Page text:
MUNICH, Germany – Defense Secretary Donald H. Rumsfeld urged America's allies to increase their military spending to prevent the rise of a "global extremist Islamic empire."
He also urged the world to work for a "diplomatic solution" to halt Iran's nuclear program.
"The Iranian regime is today the world's leading state sponsor of terrorism," he said in prepared remarks. "The world does not want, and must work together to prevent, a nuclear Iran."
Rumsfeld was in Munich to address a defense conference focused on the relationship between America and its European allies.
The remarks came as the U.N. nuclear agency was meeting in Vienna, Austria to vote on a U.S.-backed proposal to refer Iran to the U.N. Security Council over concerns Tehran may be developing nuclear weapons.
Rumsfeld said terrorists hope to use Iraq as the "central front" in their war, turning it into a training and recruitment area like they had done in Afghanistan under the Taliban. He warned "a war has been declared on all of our nations" and said their "futures depend on determination and unity in the face of the terrorist threat."
"We could choose to pretend, as some suggest, that the enemy is not at our doorstep. We could choose to believe, as some contend, that the threat is exaggerated.
"But those who would follow such a course must ask: what if they are wrong? What if at this moment, the enemy is counting on being underestimated, counting on being dismissed, and counting on our preoccupation," Rumsfeld said.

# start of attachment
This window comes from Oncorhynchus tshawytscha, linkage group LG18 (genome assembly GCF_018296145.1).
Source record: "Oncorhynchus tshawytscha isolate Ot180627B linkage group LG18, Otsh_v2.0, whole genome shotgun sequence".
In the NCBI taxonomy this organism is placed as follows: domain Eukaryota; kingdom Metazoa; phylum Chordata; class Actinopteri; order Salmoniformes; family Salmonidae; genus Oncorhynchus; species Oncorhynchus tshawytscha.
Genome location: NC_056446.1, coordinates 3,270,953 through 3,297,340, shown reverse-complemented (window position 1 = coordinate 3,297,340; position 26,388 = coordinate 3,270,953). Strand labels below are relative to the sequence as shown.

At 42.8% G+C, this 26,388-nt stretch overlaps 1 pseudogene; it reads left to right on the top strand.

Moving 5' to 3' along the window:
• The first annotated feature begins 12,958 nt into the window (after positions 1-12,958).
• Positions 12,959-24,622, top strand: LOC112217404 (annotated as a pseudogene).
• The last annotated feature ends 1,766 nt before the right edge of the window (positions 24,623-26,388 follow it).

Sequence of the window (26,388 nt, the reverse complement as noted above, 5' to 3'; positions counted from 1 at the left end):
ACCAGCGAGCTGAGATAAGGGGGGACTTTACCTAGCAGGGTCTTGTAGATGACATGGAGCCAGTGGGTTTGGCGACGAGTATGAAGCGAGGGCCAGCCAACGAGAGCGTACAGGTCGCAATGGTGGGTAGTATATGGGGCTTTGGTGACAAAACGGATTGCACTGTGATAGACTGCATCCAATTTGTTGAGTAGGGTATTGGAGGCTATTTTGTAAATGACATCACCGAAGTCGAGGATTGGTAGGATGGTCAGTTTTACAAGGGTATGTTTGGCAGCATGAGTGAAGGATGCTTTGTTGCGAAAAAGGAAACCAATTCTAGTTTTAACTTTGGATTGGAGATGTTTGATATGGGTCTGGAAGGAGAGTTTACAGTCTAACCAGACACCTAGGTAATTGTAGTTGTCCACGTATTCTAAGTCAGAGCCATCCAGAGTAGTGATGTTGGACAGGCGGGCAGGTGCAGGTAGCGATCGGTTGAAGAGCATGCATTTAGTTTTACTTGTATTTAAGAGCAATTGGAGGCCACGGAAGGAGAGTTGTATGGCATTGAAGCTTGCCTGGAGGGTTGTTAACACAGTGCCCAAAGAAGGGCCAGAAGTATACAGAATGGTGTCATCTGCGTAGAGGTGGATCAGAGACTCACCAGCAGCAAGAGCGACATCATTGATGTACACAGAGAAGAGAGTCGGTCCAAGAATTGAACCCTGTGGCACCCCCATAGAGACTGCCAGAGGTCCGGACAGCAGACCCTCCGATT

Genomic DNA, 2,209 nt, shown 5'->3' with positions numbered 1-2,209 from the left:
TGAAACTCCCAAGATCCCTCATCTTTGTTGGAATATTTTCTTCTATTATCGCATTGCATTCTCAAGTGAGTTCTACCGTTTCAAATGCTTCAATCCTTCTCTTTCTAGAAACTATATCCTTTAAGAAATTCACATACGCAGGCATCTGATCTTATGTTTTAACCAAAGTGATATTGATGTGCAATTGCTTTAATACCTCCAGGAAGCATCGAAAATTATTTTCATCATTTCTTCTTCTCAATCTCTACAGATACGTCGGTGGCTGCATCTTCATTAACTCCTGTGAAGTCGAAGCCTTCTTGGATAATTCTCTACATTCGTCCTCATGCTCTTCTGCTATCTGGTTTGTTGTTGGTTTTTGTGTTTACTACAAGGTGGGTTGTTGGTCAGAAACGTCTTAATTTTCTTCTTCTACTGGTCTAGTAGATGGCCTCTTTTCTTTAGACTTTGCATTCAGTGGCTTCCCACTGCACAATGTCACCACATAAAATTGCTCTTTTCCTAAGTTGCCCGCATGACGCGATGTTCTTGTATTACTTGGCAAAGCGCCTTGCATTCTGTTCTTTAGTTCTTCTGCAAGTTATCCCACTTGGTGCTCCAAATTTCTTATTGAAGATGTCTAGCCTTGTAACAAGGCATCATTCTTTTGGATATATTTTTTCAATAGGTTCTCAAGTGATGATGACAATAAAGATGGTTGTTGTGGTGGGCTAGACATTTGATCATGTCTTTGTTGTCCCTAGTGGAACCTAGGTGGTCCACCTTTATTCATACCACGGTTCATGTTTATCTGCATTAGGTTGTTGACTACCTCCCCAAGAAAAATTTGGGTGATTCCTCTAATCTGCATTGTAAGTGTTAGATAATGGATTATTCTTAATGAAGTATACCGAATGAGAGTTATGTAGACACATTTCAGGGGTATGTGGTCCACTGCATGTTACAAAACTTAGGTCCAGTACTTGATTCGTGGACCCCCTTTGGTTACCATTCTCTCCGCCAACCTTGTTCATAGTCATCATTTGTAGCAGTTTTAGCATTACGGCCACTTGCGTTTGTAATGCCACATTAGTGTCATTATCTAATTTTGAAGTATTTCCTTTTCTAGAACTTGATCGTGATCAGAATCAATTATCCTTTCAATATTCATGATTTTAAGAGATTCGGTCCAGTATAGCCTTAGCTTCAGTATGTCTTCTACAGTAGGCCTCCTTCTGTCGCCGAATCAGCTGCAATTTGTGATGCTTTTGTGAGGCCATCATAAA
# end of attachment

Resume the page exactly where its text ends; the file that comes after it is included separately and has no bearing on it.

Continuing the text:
Rumsfeld was to follow German Chancellor Angela Merkel in the opening speeches on the second day of 42nd annual Munich security conference. In the past defense experts and policy-makers have used the prestigious gathering in southern Germany for frank exchanges.
Rumsfeld said violent extremism is a danger faced as much in Europe as in the United States.
"The struggle ahead promises to be a long war that will cause us all to recalibrate our strategies, perhaps further adjust our institutions, and certainly work closely together," he said.
He said Islamic militants are on the move and have to be checked.
"They seek to take over governments from North Africa to Southeast Asia and to re-establish a caliphate they hope, one day, will include every continent," he said. "They have designed and distributed a map where national borders are erased and replaced by a global extremist Islamic empire."
Likening the war on terror to the Cold War, Rumsfeld said the battle could be won if nations persevered. He invoked Merkel's own experience — growing up in Communist East Germany to become chancellor of a unified Germany.
"Freedom prevailed because our free nations showed resolve when retreat would have been easier, and showed courage when concession seemed simpler," he said.
But he pointed out that the United States spends 3.7 percent of its Gross Domestic Product on national defense while 19 of the 25 other NATO nations spend less than 2 percent of their GDP on defense.
He did not name countries, but Germany, which spends 1.4 percent of its GDP on defense, and others have been under pressure to step up their funding.
"It may be easier for all of us to use our scarce tax dollars to meet urgent needs we all have at home," Rumsfeld said. "But unless we invest in our defense and security, our homelands will be at risk."